Of course, the angry artist pacifier job is severely part-time, so I am still roaming southeast Mpls daily in search of steadier work. I interviewed at an intimidating co-op cafe with six intimidating Cool Co-op Kids, their Coolness instantly recognizable from their hushed monotones and unshakeable ambivalence about everything except, on occasion, social justice and organic lentils. I had a halfway pleasant convo with one girl about bell hooks, but she seemed to be in the middle of maintaining a world record for Longest Uninterrupted Intense Frown (23 years?). Laughing around these people was like popping painkillers in the middle of a bunch of Christian Scientists. I thought they might actually call me back because, y'know, I've done stuff with collectives & co-ops & whatevs, but so far, no love. Maybe my Converse were the wrong color.

Why is it that all of the jobs I keep applying for are lady-powered post-punk bands (i.e. Shop Assistants, Waitresses)? Does this mean I should look into being an au pair? At any rate, I really need to meet rent so I can stay in my house, because it is so crazy fantastic. Like right now, as I type, my housemate's band is in the other room working out a Sigur Ros cover, cello and vocal in fake Icelandic and all. The tables are strewn with home-made press kits and posters and various promo detritus, and there are boxes full of their new EP in the corner. We eat zucchini bread and play Scrabble and talk about samurai movies.

Just one more job. That's all I need.

Sunday, September 18, 2005

You could either be succesful or be us

It's not that there isn't great new music out there. There is. And it's not like I'm a CMJ/SXSW/Coachella-hater. I'm not. But somehow, I can't get excited about the Get Him Eat Hims and Feists and Go! Teams of the world the same way I did about bands four years ago. I'll bury my head in the sweet, deep sand of nostalgia and and whine that nobody writes them like they used to:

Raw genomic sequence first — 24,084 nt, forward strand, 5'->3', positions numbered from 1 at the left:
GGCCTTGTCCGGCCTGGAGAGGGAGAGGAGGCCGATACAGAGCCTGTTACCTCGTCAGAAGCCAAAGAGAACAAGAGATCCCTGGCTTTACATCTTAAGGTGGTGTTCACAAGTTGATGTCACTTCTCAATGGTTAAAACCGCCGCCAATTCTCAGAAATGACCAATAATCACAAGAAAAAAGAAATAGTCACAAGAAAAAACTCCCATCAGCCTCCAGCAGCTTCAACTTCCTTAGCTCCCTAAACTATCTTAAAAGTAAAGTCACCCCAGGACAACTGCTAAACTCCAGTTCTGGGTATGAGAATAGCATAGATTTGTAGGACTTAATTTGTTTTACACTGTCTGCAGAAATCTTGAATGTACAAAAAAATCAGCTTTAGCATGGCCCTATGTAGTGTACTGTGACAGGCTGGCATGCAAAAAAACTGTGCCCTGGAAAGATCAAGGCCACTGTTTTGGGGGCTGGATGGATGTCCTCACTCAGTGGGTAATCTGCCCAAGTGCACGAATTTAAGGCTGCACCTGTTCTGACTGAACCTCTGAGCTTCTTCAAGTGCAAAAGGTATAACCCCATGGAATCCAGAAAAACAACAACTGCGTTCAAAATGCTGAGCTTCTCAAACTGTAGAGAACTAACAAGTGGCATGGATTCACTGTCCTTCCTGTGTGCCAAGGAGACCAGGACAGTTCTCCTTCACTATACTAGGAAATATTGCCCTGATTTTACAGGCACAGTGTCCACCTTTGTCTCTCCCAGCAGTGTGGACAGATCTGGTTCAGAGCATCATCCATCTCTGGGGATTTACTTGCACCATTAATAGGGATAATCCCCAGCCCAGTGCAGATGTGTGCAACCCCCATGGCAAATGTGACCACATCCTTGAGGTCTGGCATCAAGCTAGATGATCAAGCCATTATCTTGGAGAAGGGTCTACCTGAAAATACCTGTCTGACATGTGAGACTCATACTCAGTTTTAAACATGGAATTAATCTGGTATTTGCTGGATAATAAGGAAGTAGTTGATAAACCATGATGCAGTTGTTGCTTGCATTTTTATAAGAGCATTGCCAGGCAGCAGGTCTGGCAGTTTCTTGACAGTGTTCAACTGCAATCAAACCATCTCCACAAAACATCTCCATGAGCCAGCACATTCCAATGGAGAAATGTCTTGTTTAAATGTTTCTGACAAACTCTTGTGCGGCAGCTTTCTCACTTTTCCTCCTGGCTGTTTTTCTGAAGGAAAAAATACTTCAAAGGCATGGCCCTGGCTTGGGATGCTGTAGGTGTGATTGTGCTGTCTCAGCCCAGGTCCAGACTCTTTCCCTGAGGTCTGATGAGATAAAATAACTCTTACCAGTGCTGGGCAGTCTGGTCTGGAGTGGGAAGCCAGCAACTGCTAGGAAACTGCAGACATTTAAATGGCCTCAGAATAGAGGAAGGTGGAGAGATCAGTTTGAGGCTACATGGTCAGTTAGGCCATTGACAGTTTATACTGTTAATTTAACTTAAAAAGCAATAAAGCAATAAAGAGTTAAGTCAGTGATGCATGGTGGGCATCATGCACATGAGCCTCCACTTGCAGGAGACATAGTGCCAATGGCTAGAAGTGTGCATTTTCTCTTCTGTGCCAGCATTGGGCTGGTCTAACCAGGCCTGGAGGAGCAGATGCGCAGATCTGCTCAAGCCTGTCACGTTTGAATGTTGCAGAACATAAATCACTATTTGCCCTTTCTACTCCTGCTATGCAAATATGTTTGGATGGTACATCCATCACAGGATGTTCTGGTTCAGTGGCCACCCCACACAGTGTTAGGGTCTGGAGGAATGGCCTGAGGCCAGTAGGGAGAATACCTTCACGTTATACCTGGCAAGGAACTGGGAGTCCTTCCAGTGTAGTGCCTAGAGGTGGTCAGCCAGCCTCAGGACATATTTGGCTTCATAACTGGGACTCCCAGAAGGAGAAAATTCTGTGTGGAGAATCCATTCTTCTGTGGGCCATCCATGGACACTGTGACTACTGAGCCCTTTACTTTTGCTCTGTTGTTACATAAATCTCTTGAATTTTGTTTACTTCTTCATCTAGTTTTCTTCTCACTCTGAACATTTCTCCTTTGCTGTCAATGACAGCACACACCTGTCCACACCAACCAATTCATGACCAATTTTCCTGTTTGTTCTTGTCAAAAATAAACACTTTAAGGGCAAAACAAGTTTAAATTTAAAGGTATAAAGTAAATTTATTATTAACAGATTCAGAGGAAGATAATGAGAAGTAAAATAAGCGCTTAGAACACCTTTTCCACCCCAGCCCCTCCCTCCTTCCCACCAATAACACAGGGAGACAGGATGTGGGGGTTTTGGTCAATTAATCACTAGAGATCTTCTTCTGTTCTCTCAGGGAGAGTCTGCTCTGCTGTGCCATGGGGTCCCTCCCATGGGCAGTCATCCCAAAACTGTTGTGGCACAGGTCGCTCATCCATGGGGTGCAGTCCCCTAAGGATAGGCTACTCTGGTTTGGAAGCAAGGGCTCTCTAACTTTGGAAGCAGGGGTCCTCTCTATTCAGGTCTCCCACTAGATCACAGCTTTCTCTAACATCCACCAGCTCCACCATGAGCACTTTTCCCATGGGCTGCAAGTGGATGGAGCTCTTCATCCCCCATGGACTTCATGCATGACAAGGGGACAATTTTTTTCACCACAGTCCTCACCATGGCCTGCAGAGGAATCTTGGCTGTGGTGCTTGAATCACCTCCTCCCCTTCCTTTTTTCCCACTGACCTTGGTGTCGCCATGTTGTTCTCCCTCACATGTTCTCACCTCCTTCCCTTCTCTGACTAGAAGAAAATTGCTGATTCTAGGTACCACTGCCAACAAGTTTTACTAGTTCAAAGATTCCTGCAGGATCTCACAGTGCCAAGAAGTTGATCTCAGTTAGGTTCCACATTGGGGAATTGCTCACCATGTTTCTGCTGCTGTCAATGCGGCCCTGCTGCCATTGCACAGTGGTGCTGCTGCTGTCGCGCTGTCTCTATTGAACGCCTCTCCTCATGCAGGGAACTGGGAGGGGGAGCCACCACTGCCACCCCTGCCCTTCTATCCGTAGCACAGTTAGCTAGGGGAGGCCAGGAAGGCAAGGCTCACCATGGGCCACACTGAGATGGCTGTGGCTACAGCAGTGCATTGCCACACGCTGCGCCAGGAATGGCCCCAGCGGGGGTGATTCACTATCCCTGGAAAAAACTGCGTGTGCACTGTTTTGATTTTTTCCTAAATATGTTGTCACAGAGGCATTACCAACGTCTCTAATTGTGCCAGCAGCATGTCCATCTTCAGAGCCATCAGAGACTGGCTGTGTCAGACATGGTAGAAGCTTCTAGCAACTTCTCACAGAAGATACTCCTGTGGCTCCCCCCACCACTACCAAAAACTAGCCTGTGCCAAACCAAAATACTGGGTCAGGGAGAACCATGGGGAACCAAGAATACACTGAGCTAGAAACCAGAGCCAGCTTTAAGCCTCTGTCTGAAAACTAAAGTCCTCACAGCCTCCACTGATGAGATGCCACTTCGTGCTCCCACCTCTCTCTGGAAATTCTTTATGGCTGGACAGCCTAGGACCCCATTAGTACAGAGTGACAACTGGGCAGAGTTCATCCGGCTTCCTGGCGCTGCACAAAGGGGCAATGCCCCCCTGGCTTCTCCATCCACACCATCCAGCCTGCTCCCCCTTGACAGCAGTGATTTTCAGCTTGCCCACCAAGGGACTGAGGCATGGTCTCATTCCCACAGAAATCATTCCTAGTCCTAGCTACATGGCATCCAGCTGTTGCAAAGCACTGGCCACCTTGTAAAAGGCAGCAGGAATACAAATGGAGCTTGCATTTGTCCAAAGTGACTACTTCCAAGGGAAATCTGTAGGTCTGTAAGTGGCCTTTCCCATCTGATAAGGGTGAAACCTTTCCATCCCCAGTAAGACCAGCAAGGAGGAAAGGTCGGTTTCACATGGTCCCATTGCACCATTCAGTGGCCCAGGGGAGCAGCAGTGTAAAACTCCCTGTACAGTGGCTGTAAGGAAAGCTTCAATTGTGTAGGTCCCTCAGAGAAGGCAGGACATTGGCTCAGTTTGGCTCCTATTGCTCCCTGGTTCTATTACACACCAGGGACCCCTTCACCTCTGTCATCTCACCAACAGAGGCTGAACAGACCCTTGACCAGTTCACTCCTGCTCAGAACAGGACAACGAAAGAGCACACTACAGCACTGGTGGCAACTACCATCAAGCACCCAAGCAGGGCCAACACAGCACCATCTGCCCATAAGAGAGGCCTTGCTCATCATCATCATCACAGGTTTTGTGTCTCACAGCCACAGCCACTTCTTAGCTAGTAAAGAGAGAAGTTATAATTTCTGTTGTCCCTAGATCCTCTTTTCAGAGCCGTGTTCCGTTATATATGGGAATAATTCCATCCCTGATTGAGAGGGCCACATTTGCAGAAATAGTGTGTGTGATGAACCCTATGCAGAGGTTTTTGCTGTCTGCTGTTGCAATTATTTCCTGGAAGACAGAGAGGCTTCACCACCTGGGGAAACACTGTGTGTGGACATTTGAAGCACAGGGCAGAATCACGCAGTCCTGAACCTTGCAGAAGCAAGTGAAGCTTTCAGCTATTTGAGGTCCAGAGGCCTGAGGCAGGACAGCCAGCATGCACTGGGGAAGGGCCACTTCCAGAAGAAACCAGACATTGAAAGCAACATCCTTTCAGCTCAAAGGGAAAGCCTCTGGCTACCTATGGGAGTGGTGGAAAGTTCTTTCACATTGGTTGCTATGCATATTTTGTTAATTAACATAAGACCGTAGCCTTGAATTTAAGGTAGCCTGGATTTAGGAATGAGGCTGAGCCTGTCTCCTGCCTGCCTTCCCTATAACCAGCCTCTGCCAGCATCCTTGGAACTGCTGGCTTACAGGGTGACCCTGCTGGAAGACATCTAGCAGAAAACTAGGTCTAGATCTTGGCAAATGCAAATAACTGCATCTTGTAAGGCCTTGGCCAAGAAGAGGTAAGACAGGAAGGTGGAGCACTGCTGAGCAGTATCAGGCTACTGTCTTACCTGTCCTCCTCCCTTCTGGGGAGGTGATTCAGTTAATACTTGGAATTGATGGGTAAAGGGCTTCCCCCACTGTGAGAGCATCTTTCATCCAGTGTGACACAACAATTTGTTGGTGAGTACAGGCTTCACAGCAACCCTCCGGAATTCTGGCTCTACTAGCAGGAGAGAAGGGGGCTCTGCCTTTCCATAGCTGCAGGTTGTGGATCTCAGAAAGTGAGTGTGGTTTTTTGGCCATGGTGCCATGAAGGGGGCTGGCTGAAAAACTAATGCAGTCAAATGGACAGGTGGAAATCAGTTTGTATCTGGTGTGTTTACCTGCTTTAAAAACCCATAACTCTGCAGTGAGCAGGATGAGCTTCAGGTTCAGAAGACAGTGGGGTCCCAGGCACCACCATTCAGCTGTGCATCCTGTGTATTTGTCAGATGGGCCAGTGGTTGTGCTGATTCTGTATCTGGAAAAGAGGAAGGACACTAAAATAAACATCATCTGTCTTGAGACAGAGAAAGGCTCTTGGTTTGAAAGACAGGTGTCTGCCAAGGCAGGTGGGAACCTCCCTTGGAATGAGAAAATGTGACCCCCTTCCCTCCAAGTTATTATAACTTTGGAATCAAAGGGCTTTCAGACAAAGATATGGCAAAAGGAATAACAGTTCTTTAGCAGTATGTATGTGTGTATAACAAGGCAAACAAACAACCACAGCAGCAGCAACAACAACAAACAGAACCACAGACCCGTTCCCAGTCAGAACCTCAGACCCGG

The Rondelles
I never understood how sexual "Like a Prayer" was until the Rondelles covered it. When Juliet sings, "In the midnight hour/ I can feel yr power," I have to blush and sit down. "Back Stabber" used to get played on Grrl Radio all the time back in the day and never failed to start a pogo riot in my bedroom. This band snuck out of my very own hometown under the Teenbeat roster, and though they're long since defunct, their mp3 page is still frisky.

Dada Stunt Girl
So Finnish. So awesome. So over. I wrote them up in my zine two years ago. Anarchist singer-guitarist Riikka is cute as a duck, reads bell hooks, ran Ladybomb Distro and apparently enjoys But I'm a Cheerleader. The DSG song "Femmenstruation Liberation" was about toxic tampons and smashing the state.